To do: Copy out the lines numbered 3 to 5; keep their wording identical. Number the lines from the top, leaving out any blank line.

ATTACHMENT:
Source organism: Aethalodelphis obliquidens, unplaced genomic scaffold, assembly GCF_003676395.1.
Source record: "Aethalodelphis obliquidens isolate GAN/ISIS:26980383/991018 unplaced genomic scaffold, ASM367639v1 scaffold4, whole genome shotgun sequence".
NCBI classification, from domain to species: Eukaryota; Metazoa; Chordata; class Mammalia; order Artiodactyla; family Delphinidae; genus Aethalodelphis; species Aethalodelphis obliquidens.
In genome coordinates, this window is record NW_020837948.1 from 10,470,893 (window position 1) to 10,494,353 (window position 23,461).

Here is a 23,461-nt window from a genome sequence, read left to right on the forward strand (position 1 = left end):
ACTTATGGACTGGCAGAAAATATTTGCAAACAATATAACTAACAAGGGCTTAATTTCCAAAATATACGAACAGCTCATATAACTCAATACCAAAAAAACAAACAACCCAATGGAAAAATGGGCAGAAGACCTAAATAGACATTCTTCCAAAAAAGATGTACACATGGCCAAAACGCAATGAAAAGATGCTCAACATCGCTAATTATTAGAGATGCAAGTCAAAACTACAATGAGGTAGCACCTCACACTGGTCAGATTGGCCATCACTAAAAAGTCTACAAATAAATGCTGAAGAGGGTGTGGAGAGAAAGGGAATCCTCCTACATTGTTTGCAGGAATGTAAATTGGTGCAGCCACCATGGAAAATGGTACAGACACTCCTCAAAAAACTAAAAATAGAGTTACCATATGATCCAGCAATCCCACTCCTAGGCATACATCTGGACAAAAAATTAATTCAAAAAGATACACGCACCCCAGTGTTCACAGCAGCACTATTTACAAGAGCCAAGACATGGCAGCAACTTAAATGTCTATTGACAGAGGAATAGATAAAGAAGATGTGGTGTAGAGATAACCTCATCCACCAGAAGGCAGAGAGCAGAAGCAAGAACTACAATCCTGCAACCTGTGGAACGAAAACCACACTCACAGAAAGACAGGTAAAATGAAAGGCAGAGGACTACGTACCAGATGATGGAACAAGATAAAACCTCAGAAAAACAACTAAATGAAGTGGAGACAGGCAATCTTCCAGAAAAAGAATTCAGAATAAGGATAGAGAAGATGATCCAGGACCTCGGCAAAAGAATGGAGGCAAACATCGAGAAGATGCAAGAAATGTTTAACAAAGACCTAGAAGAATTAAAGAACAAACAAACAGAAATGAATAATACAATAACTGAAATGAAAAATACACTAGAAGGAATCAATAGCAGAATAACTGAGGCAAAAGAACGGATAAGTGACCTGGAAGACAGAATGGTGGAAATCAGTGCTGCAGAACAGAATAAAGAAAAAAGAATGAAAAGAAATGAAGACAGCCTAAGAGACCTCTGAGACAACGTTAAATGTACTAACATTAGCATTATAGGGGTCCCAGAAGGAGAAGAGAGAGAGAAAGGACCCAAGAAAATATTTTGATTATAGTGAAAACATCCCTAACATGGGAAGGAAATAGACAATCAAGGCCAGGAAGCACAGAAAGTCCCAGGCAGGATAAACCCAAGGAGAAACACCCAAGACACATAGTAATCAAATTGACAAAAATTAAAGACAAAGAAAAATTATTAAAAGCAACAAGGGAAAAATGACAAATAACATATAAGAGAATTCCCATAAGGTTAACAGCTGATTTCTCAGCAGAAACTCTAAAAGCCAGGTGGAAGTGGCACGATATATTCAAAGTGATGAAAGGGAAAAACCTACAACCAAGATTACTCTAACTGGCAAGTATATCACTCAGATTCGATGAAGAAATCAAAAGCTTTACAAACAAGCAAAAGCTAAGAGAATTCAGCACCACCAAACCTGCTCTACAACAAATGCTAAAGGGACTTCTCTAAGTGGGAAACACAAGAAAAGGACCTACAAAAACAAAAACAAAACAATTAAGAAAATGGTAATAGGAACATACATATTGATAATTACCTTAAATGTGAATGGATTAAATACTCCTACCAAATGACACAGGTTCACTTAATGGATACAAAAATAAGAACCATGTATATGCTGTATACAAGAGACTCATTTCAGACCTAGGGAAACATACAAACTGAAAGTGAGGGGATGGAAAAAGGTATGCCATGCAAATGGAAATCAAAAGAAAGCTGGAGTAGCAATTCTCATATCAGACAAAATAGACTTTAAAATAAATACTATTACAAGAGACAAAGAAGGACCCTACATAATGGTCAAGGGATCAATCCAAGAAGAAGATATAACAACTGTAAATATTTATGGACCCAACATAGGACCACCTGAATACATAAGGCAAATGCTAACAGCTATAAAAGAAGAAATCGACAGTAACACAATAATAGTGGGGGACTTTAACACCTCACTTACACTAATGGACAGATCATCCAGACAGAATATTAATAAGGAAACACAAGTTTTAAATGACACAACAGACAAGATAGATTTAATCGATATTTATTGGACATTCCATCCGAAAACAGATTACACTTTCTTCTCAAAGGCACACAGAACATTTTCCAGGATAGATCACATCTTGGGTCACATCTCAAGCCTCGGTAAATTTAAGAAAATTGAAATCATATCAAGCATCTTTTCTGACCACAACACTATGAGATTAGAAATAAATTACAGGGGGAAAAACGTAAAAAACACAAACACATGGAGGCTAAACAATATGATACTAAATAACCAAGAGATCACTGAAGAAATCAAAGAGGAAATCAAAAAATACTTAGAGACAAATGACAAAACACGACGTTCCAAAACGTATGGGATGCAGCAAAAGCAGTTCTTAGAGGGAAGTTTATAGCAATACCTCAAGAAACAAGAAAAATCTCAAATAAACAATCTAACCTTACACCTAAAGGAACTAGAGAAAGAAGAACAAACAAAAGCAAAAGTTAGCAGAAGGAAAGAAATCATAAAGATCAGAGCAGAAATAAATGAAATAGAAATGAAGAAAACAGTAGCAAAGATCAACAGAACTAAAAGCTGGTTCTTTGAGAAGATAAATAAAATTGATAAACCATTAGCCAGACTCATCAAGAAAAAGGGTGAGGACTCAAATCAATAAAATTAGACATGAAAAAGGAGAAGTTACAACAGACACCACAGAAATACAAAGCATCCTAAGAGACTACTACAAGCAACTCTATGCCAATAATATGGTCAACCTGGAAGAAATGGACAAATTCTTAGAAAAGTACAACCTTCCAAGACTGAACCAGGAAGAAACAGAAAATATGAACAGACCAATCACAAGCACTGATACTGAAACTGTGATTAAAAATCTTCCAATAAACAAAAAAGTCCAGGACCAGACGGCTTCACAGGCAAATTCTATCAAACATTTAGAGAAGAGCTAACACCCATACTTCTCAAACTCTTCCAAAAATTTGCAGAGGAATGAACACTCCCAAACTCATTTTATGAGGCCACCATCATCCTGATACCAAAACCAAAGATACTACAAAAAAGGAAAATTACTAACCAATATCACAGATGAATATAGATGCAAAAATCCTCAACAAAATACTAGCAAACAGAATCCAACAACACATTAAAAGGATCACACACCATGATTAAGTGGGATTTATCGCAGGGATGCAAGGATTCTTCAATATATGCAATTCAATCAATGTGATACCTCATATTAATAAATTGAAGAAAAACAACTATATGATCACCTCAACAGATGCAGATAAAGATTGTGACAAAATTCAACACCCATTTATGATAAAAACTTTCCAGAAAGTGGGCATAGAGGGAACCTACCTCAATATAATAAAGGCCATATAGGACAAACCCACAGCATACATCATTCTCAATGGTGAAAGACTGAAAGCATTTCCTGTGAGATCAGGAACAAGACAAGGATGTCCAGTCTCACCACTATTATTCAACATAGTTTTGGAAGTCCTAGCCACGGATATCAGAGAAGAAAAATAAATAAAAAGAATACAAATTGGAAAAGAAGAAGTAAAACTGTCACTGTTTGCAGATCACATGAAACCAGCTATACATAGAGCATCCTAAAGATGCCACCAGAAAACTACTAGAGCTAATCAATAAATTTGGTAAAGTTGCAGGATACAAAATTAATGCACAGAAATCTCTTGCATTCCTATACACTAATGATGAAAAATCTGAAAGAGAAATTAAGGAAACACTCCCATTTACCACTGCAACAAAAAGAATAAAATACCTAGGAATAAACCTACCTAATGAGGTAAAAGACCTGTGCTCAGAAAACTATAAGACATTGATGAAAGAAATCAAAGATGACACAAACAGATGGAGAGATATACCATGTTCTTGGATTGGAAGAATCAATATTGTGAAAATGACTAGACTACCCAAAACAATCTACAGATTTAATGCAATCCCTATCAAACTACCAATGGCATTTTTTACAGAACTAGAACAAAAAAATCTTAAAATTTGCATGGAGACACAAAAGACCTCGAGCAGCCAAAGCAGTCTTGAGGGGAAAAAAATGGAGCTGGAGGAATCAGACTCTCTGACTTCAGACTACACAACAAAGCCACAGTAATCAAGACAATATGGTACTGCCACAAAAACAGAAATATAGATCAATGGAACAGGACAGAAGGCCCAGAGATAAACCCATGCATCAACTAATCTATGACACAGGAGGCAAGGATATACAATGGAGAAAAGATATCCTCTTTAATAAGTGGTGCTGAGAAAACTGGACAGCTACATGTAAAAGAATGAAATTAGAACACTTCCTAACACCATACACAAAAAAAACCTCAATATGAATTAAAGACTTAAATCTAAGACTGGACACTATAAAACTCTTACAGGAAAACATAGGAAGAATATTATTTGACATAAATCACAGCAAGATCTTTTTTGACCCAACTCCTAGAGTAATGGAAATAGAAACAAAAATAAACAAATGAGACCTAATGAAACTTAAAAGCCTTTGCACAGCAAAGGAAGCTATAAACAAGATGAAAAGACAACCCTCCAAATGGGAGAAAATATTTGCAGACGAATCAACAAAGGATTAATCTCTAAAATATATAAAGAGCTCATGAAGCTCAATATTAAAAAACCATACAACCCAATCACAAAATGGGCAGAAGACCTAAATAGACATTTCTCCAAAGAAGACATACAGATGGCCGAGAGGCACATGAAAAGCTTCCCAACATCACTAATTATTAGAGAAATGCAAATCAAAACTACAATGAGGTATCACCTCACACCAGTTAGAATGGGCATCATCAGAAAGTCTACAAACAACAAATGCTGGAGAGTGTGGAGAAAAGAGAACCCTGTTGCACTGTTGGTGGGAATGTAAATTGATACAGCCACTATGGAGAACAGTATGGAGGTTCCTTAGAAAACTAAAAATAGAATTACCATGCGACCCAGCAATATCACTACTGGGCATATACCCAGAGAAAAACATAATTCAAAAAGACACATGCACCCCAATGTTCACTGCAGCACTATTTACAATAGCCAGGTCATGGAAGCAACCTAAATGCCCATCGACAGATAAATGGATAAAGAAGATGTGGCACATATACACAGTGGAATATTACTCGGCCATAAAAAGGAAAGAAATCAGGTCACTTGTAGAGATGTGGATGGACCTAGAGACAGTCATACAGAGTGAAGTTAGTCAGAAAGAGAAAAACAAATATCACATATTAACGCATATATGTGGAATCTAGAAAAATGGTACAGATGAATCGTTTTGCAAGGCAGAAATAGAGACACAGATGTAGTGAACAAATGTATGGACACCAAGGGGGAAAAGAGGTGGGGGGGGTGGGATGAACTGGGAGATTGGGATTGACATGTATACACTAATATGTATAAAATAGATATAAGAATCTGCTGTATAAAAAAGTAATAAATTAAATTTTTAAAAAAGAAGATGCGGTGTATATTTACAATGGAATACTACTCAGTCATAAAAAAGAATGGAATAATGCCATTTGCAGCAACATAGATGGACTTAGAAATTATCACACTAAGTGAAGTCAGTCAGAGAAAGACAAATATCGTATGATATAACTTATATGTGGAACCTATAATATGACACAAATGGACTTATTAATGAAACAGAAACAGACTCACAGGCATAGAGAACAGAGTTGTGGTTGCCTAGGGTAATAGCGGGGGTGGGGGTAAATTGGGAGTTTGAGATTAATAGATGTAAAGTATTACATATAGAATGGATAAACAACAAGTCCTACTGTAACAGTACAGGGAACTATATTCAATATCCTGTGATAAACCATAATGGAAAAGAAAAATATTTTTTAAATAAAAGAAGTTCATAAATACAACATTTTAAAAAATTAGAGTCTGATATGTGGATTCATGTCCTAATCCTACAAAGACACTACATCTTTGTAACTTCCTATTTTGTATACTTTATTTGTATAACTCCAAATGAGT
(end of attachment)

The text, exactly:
NCBI classification, from domain to species: Eukaryota; Metazoa; Chordata; class Mammalia; order Artiodactyla; family Delphinidae; genus Aethalodelphis; species Aethalodelphis obliquidens.
In genome coordinates, this window is record NW_020837948.1 from 10,470,893 (window position 1) to 10,494,353 (window position 23,461).

Here is a 23,461-nt window from a genome sequence, read left to right on the forward strand (position 1 = left end):